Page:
At $130,000, This Classic Honda Motorcycle Is a Steal Autopia

20 Mar 2015 | Author: | Comments Off on At $130,000, This Classic Honda Motorcycle Is a Steal Autopia
Honda CB1300 Prototype
Honda CB1300 Prototype

At $130,000, This Classic Honda Motorcycle Is a Steal

Photo: Sandcast2/eBay

It’s hard to overstate the importance of the Honda CB750. Simply put, it was the world’s first superbike and a milestone in motorcycling. And one of just four handmade prototypes can be yours — if you’ve got something north of $130k in your bank account.

A gorgeous blue prototype is up for sale on eBay. and it’s prompted one hell of a bidding war. Ninety bidders have pushed the opening bid of $1,969 — clever — to $130,300 by Friday afternoon.

“Six figures? For a motorcycle ?” This isn’t just any motorcycle.

To understand how revolutionary the CB750 was, you need to think back to 1969. Back then, bikes came in essentially three flavors: glorified scooters from Japan, heavy cruisers from Milwaukee or finicky twins from Britain. Soichiro Honda, whose company introduced itself to America just seven years before with the “You Meet the Nicest People on a Honda ” campaign, wanted to offer something better.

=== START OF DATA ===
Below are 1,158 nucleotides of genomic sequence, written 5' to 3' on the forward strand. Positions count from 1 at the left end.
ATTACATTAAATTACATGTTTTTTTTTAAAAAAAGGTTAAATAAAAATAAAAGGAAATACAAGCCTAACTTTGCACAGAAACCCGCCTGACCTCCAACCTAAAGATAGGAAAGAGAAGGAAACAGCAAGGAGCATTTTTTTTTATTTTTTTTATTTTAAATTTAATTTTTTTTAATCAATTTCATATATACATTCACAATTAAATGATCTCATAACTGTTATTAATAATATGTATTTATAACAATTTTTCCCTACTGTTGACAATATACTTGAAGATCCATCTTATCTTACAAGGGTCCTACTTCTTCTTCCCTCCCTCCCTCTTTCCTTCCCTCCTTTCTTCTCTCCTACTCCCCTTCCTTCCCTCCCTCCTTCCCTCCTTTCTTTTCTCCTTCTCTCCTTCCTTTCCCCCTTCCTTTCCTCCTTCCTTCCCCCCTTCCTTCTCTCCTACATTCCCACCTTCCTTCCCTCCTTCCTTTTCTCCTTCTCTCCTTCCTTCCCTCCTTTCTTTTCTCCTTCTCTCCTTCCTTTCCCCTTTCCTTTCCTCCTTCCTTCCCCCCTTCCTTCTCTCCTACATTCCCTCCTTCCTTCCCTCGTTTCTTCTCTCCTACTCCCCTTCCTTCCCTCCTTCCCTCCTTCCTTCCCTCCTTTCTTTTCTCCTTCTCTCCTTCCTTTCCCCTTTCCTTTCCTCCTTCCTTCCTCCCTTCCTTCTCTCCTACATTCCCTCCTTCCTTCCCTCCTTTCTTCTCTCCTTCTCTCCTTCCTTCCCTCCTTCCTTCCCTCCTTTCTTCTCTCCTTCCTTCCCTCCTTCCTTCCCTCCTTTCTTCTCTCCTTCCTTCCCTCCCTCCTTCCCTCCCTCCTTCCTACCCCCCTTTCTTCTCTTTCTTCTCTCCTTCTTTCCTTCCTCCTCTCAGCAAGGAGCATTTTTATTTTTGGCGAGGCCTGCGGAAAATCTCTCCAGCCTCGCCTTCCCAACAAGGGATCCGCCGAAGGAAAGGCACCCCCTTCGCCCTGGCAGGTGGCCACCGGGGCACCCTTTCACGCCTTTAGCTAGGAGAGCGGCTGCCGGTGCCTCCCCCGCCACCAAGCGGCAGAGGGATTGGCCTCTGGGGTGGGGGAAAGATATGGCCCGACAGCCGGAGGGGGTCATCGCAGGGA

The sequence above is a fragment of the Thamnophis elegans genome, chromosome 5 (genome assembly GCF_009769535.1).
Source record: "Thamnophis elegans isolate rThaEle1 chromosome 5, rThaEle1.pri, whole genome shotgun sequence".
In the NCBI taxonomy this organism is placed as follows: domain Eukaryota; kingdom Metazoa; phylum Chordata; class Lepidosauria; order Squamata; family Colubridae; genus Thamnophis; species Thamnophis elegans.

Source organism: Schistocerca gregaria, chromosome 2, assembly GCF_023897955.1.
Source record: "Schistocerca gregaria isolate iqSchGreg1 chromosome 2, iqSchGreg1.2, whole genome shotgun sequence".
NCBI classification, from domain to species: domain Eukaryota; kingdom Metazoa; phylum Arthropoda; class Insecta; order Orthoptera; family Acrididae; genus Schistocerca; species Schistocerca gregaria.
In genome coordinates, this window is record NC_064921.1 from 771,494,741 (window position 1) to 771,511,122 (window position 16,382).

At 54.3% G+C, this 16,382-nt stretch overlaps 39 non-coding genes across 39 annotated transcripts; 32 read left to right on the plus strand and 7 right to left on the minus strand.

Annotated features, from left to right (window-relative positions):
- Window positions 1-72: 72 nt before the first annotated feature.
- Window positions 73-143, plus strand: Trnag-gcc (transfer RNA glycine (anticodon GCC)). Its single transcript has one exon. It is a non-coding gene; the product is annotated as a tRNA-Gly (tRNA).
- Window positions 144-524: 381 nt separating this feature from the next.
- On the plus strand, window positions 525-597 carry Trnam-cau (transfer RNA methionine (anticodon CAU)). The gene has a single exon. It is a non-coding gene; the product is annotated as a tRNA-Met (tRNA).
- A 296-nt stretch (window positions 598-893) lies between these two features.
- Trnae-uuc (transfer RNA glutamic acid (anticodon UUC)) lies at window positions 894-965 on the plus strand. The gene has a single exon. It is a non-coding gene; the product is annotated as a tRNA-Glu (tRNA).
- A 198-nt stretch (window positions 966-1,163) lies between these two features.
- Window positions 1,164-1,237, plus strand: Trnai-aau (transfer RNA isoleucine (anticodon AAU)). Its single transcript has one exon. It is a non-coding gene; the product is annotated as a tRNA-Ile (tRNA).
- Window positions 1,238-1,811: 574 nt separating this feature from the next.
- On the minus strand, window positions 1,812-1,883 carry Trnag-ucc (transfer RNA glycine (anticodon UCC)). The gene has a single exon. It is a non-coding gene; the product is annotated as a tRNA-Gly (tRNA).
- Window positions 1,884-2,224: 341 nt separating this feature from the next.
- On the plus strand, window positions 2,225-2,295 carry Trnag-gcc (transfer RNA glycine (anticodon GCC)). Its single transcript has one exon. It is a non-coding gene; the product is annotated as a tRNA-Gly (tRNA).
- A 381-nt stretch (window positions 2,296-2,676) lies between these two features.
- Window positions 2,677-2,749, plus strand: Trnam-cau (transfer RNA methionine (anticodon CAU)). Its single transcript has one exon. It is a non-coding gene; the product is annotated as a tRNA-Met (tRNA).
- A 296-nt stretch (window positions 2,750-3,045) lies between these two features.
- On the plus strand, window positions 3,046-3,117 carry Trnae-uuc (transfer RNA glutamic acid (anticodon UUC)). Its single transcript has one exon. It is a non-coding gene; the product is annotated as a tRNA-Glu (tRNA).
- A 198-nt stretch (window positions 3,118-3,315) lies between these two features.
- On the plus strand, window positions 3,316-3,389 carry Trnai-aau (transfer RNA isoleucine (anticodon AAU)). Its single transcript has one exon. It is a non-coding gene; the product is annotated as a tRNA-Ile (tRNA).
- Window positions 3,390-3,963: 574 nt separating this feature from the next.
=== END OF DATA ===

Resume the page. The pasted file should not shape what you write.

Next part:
Something powerful, reliable, safe, and fun.

The CB750 was all that and more. It was a technological marvel, with a front disc brake and a powerful (for its day) 68-horsepower, overhead cam four cylinder engine that could rocket the rider to 125 mph. The same basic engine configuration dominates the market today, and the CB750 was so quick and agile that the term “superbike” was coined specifically for it.

Honda CB1300 Prototype
Honda CB1300 Prototype

During development, Honda built four prototypes to test components and gauge interest in the bike. This very bike, the one we’d put in our garage if we had the dough, was among them. It appeared in the 1968 Las Vegas Motorcycle Dealer Show and was featured in Honda’s marketing material.

An early CB in mint condition is a thing of beauty, but this one is just a bit … more.

The engine covers were sand cast. The crankshaft was milled from a solid chunk of steel. The carburetors were one-offs. Even the plastics were custom.

It was handmade, a fact proven by the scribbled marks an engineer made on the underside of the fenders to indicate where the mounting holes should go.

According to the seller — well-known in bike circles as a CB750 aficionado — the other three prototypes were lost, crushed, or disassembled and languishing somewhere in Europe. If that’s true and this is the last of the lot, you can bet the final bid will be stratospheric. And a bargain.

Honda CB1300 Prototype
Honda CB1300 Prototype
Honda CB1300 Prototype
Honda CB1300 Prototype

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